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Adam Avery, Ph.D.

Headshot - Adam Avery

Title: Assistant Professor
Office: 291 Mathematics and Science Center
Phone: (248) 370-3088
E-mail:  [email protected]


My lab studies the spectrin superfamily of cytoskeletal proteins that includes, among others, β-spectrin and α-actinin.  Mutations in β-spectrin and α-actinin cause disorders of the brain and heart, respectively.  One focus of my lab is to understand how human disease mutations impact β-spectrin and α-actinin at the molecular level.   An understanding of the molecular mechanisms underlying disease is essential for development of therapeutic strategies.   Indeed, my lab is actively engaged in high throughput drug screening with collaborators at the University of Minnesota to identify small molecule modulators of mutant β-spectrin and α-actinin.     Further, we anticipate that characterization of disease mutations will lead to exciting new knowledge on the basic molecular biology of spectrin family proteins.  

An additional major interest is to understand the function of spectrin cytoskeleton in neurons, particularly in dendritic arbor formation and maintenance.    We employ numerous biochemical and biophysical tools to study spectrin function at the molecular level.  For example, we have developed new, highly quantitative, time-resolved FRET assays to monitor the binding of spectrin to interacting proteins.  We combine these in vitro approaches with genetic and live cell imaging approaches in Drosophila melanogaster (fruit flies).  This model organism allows us to explore the significance of novel spectrin protein-protein interactions to neuron structure and function, in an intact organism. My lab provides an exciting training environment for undergraduate and graduate students, offering the unique opportunity to address important translational and biological questions at both the single molecule and whole organism level.

Education and Research Experience

  • 2012 – 2018 - Postdoctoral Research Fellow, University of Minnesota, Minneapolis, MN
  • 2006 – 2012 - Research Scientist, Originus, Inc., Ann Arbor, MI
  • 2001 – 2006 - Ph.D. in Biological Chemistry, University of Michigan, Ann Arbor, MI
  • 1997 – 2001 - B.S. in Biochemistry, Oakland University, Rochester, MI

Honors and Awards

  • 2016 – 2018 - Minnesota Muscle Training Program Fellow, University of Minnesota
  • 2018 - Michael B. O'Connor Award, Outstanding Postdoc, Department of Genetics, Cell Biology and Development, University of Minnesota
  • 2014 - Post-doctoral Fellow, National Ataxia Foundation and Bob Allison Ataxia Research Center, University of Minnesota
  • 2002-2005 - Pre-doctoral Fellow, Cellular Biotechnology Training Program, University of Michigan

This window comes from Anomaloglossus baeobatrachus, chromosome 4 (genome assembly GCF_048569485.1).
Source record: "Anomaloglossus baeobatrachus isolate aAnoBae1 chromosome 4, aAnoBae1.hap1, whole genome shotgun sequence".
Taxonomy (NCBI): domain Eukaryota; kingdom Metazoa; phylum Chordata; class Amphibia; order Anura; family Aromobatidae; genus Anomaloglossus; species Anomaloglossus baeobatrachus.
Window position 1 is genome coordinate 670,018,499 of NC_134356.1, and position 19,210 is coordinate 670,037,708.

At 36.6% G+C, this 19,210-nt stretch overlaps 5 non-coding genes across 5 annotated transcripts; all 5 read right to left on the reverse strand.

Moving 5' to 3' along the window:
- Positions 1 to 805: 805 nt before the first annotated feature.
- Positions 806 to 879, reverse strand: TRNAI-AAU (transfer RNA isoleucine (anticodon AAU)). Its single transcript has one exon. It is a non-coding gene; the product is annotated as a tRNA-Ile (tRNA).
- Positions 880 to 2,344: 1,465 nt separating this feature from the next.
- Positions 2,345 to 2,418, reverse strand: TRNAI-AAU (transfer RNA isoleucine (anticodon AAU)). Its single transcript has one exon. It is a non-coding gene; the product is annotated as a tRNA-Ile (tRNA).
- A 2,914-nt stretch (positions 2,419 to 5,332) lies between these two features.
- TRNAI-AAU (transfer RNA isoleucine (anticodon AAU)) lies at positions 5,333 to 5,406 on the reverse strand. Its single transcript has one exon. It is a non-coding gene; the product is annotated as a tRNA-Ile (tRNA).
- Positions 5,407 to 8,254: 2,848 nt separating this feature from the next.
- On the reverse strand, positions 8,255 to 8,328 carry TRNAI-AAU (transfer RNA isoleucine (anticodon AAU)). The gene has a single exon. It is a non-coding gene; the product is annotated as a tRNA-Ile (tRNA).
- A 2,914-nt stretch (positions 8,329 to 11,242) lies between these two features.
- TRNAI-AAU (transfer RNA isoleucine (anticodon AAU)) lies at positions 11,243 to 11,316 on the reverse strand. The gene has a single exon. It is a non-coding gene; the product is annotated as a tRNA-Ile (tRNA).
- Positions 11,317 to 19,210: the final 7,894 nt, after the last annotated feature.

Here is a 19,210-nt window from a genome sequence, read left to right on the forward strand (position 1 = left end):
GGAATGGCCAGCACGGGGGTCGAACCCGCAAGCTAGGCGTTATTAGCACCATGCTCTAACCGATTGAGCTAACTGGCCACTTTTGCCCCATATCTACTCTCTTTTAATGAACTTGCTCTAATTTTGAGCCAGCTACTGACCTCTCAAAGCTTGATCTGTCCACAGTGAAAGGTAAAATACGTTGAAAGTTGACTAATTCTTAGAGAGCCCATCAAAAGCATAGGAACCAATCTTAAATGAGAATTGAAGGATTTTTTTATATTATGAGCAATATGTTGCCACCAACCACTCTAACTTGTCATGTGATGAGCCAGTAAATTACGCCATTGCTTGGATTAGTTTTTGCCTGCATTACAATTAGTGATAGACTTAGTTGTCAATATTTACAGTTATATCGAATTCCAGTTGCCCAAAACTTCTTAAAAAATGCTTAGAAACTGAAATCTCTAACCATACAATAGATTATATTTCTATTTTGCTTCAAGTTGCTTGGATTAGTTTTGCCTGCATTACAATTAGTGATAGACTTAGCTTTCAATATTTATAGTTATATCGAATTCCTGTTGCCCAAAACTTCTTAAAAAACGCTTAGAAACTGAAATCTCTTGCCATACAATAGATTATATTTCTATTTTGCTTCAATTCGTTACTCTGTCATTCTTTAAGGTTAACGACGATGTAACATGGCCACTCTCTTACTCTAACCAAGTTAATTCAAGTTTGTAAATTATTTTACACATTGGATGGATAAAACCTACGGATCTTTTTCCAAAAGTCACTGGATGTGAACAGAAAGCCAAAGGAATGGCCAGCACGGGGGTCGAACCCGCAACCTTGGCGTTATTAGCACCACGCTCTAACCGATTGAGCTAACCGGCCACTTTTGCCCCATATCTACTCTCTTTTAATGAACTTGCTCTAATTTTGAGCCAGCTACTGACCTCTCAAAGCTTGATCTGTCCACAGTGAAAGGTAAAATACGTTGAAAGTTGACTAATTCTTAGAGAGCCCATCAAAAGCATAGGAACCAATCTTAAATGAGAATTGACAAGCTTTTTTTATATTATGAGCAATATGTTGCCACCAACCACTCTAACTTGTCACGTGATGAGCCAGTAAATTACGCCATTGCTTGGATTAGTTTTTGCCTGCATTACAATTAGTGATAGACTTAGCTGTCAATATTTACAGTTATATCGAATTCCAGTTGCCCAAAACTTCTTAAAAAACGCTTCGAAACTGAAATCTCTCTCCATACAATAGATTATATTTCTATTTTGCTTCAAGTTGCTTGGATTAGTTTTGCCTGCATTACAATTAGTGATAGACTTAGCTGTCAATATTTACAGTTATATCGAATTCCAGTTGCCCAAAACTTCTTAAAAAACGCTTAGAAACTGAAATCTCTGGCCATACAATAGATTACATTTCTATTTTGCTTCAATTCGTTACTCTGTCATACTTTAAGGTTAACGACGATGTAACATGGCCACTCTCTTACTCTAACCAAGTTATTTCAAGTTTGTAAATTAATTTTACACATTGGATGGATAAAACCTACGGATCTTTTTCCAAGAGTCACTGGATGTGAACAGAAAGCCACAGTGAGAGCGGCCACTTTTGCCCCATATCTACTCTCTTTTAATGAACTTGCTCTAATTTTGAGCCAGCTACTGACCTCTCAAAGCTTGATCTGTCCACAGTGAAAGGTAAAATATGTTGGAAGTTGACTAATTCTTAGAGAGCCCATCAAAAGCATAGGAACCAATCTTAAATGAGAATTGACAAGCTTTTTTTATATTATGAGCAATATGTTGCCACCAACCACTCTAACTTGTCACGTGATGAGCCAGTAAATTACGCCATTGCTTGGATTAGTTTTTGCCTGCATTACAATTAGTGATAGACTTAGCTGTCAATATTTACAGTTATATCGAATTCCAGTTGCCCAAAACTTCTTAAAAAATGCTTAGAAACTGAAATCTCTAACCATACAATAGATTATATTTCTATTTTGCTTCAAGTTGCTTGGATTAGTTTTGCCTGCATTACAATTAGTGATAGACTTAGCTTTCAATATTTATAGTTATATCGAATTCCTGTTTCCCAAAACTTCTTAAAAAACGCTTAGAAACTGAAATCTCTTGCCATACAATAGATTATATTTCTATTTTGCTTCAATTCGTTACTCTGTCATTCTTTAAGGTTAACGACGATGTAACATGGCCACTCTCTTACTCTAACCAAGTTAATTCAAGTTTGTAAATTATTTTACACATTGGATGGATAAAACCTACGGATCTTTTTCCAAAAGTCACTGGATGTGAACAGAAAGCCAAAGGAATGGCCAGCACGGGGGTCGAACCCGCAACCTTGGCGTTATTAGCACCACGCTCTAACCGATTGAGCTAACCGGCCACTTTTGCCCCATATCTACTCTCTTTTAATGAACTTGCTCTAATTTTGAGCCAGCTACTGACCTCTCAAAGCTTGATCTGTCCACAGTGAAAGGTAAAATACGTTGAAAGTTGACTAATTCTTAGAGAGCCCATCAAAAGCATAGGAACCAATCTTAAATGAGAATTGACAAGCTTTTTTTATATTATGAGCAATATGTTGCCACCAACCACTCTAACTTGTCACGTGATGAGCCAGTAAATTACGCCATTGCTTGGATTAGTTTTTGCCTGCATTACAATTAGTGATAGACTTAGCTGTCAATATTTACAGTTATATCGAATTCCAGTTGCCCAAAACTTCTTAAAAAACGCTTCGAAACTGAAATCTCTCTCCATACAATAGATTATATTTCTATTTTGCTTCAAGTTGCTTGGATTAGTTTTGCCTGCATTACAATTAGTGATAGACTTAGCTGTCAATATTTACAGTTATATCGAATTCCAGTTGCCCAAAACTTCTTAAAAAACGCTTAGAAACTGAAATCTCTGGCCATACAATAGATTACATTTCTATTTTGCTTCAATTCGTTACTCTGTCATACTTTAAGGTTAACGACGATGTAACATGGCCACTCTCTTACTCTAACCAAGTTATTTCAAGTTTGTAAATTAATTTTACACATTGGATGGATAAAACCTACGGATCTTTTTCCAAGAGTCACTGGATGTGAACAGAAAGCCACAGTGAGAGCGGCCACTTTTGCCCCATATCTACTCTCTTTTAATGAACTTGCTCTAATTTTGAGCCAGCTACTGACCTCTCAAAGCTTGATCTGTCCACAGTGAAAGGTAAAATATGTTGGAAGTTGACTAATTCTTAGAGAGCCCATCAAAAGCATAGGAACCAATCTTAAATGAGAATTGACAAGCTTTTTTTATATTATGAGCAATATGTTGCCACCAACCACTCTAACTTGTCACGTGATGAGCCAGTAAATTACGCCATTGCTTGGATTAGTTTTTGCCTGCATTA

1. Amanda L. Neisch, Adam W. Avery, Min-gang Li, Thomas S. Hays. Drosophila cytoplasmic dynein: mutations, tools and developmental functions. 2017. In King, S.M., ed. Dyneins: Structure, Biology and Disease. 2nd
  2. Adam W. Avery, Michael E. Fealey, Fengbin Wang, Albina Orlova, Andrew Thompson, David D. Thomas, Thomas S. Hays, Edward H. Egelman. Structural basis for high-affinity actin binding revealed by a β-III-spectrin SCA5 missense mutation. 2017. Nature Communications. PMID: 29116080.
  3. Adam W. Avery, David. D. Thomas, Thomas. S. Hays. β-III-spectrin spinocerebellar ataxia type 5 mutation reveals a dominant cytoskeletal mechanism that underlies dendritic arborization. 2017. PNAS. PMID: 29078305
  4. Adam W. Avery, Jonathan Crain, David D. Thomas, Thomas S. Hays. A human β-III-spectrin spinocerebellar ataxia type 5 mutation causes high-affinity F-actin binding. 2016. Scientific Reports. 6: 21375. PMID: 26883385
  5. Amanda L. Neisch*, Adam W. Avery*, James B. Machamer, Min-gang Li, Thomas S. Hays Methods to identify and analyze gene products involved in neuronal intracellular transport using Drosophila. 2016. Methods in Cell Biology. 131: 277-309. PMID: 26794520 *Co-first authors.
  6. Jennifer Taylor, Kwan-Ho Chung, Claudia Figueroa, Jonathan Zurawski, Heather M. Dickson, E. J. Brace, Adam W. Avery, David L. Turner and Anne B. Vojtek. The scaffold protein POSH regulates axon outgrowth. 2008. Molecular Biology of the Cell. 19(12): 5181-5192. PMID: 18829867
  7. Adam W. Avery, Claudia Figueroa and Anne Vojtek. UNC-51-like kinase regulation of fibroblast growth factor receptor substrate 2/3. 2007. Cellular Signaling. 19(1): 177-184. PMID: 16887332
  8. Kwan-Ho Chung, Christopher C. Hart, Sarmad Al-Bassam, Adam Avery, Jennifer Taylor, Paresh D. Patel, Anne B. Vojtek, and David L. Turner. Polycistronic RNA polymerase II expression vectors for RNA interference based on BIC/miR-155. 2006. Nucleic Acids Research. 34(7): e53. PMID: 16614444

Department of Chemistry

Mathematics and Science Center, Room 260
146 Library Drive
Rochester, , MI 48309-4479
(location map)
(248) 370-2320
fax: 370-2321